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Rabobank: We’re About To Add A $1.8 Trillion Stimmy To A Logistics Network That Can’t Take It… Then We Are Really In Deep Ship

Courtesy of ZeroHedge View original post here.

By Michael Every of Rabobank

The White House just reiterated its concerns at the monopoly global carriers hold over shipping: “This lack of competition leaves American businesses at the mercy of just three alliances. Retailers are charged fees for their container remaining on the docks, even if there is no way to move their containers. If the alliances decide to not accept exports, agricultural exporters will not be able to fulfil their contracts, and farmers’ perishable products may be left to rot.” It also argues laws do not require basic transparency of detention and demurrage fees carriers charge. This is why our ‘In Deep Shipreport stressed the US has historically resisted such scenarios: as W. L. Marvin argued in 1903, A nation which is reaching out for the commercial mastery of the world cannot long suffer nine-tenths of its ocean-carrying to be monopolized by its foreign rivals.” More so when it has military control of the oceans but allows others to make the money from them.

In July 2020, the CSIS’s ‘Hidden Harbours’ argued: “The time is long overdue for the US to reinvigorate its maritime industries…The private-sector maritime industry cannot do this alone…The US and allied governments must bring to bear substantial and sustained political action, policies, and financial support. To do anything less is to cede control of the world’s maritime industry and global supply chains to China, and perhaps to force the US and its allies to enter their own ‘century of shame.’” An October 2021 Forbes op-ed bewailed the ‘Dwindling US Merchant Fleet is a Crisis Waiting to Happen’, stating mandating “a certain percentage of imports and exports be carried on US-flagged vessels.” As ‘In Deep Ship’ noted, the first Congressional legislation in 1789 was a 10% tariff on British shipping to build US industry and its maritime marine: it worked brilliantly.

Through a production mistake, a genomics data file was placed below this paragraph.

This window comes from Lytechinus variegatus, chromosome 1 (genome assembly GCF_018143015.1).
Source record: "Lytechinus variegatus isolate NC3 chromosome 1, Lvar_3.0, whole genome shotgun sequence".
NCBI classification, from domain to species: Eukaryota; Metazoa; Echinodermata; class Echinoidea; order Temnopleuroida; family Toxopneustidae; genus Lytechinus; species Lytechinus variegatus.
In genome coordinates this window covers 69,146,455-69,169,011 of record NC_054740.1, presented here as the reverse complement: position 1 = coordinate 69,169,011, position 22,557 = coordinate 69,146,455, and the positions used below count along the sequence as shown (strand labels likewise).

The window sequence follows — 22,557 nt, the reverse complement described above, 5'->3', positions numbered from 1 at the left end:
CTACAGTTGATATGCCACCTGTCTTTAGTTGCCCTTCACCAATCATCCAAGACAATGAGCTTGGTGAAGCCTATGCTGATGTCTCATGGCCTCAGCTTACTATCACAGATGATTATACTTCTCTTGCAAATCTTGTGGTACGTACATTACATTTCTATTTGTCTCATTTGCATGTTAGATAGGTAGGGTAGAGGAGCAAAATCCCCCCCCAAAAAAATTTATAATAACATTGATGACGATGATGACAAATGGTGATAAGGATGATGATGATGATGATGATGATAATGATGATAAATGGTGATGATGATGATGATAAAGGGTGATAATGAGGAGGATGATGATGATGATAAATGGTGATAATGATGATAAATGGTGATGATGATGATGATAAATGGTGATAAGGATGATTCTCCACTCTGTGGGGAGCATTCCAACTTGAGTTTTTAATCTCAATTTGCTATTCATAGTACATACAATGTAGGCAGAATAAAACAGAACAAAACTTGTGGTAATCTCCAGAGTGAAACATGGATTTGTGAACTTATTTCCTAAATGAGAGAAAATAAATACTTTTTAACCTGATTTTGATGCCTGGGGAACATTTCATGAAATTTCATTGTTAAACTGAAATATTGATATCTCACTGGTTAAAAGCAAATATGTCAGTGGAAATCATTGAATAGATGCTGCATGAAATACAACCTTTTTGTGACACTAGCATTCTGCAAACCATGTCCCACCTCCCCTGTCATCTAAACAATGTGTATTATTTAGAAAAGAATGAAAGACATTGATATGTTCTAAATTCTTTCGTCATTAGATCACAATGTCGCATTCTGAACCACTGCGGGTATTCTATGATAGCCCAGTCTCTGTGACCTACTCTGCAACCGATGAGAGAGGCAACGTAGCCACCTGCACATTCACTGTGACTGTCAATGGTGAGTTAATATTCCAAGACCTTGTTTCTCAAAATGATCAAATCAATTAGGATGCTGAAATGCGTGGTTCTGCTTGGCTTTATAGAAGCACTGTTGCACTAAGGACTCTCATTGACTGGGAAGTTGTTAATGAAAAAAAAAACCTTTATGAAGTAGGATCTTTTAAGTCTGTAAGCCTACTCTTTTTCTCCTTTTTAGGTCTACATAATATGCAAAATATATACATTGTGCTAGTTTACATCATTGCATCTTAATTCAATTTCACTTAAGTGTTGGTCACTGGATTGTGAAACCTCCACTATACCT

This week, the White House says the Federal Maritime Commission (FMC) should “use all of the tools at its disposal to ensure free and fair competition,” and while the three carrier alliances receive statutory immunity from antitrust laws, the FMC can challenge those agreements if they “produce an unreasonable reduction in transportation service or an unreasonable increase in transportation cost or…substantially lessen competition.” That sounds like the White House backs the ‘Ocean Shipping Reform Act 2021’, which could flip demurrage charges from importers to the port or carrier: imagine if they were the ones facing massive bills, rather than massive profits. The carriers respond they are not to blame, and there is a shortage of trucks, chassis, truckers, rail, and warehouses. There is indeed – and truck drivers aside, they are also seeing vast profits by *not* investing more to resolve it. Welcome to capitalism.

The key point is we are not going to see a quick ‘return to normal’. A key fallacy of neoclassical economics is that ‘things mean revert’: covid has seen disruption to supply chains, so when Covid goes, supply chains will ‘revert’. But supply chains are complex, non-linear, dynamic systems with emergent --and political-- properties. You can reach tipping points where they spiral upwards or downwards. If the US acts politically, the disruption could be deflationary, if shipping charges plunge, or inflationary, if carriers stop servicing US ports – and the US has no merchant marine to fill the gap. If the US does not act, we see structurally higher prices.